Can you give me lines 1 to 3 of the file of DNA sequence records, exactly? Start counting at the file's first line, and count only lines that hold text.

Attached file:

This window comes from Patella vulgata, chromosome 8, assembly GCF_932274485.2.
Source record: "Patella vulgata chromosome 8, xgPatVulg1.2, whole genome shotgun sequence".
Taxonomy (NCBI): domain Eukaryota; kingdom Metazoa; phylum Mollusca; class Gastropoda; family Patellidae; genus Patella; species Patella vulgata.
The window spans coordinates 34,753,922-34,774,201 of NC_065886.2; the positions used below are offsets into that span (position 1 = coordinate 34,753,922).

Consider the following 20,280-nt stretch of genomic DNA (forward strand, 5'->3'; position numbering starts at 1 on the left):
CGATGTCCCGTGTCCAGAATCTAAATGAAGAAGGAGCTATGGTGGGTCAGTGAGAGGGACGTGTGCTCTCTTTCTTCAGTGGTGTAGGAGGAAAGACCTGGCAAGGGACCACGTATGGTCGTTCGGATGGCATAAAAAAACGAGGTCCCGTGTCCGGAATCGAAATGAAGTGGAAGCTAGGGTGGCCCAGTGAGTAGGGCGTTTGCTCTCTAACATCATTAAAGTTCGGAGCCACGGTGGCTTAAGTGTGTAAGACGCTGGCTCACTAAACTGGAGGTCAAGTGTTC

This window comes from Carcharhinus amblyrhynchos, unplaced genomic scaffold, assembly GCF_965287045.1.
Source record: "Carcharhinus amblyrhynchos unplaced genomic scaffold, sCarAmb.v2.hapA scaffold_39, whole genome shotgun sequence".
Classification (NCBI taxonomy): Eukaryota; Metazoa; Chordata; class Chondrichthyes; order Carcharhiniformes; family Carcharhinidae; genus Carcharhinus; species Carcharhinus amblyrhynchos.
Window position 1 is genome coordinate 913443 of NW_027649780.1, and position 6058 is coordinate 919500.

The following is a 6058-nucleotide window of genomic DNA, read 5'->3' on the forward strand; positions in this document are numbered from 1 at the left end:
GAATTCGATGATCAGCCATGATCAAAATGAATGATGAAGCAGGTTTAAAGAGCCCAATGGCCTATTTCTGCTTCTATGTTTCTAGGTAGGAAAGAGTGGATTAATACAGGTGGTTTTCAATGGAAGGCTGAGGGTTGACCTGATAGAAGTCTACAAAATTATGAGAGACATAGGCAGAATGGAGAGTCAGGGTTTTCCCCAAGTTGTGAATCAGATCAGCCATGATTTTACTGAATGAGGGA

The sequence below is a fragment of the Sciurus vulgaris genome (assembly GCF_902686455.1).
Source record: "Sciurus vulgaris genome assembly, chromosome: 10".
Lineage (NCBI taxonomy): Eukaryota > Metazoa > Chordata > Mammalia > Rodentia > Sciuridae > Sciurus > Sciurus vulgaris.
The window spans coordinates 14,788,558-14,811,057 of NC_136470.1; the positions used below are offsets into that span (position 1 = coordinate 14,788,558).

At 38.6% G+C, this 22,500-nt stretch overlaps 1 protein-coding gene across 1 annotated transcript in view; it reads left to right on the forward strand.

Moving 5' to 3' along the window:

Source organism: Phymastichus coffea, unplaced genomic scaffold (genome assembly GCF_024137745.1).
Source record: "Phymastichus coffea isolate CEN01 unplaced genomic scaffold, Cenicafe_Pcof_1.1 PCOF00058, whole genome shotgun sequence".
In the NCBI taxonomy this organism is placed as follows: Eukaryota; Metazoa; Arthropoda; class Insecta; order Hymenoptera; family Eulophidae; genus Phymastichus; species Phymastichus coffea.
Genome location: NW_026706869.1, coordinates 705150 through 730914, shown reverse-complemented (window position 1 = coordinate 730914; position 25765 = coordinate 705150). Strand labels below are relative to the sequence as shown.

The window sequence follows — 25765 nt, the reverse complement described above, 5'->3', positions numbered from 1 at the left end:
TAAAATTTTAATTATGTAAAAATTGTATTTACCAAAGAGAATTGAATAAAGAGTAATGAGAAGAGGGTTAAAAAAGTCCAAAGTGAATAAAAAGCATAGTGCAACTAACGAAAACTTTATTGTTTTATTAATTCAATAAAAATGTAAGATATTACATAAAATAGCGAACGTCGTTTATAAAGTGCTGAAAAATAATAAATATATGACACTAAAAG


This window comes from Patella vulgata, chromosome 8, assembly GCF_932274485.2.
Source record: "Patella vulgata chromosome 8, xgPatVulg1.2, whole genome shotgun sequence".
Taxonomy (NCBI): domain Eukaryota; kingdom Metazoa; phylum Mollusca; class Gastropoda; family Patellidae; genus Patella; species Patella vulgata.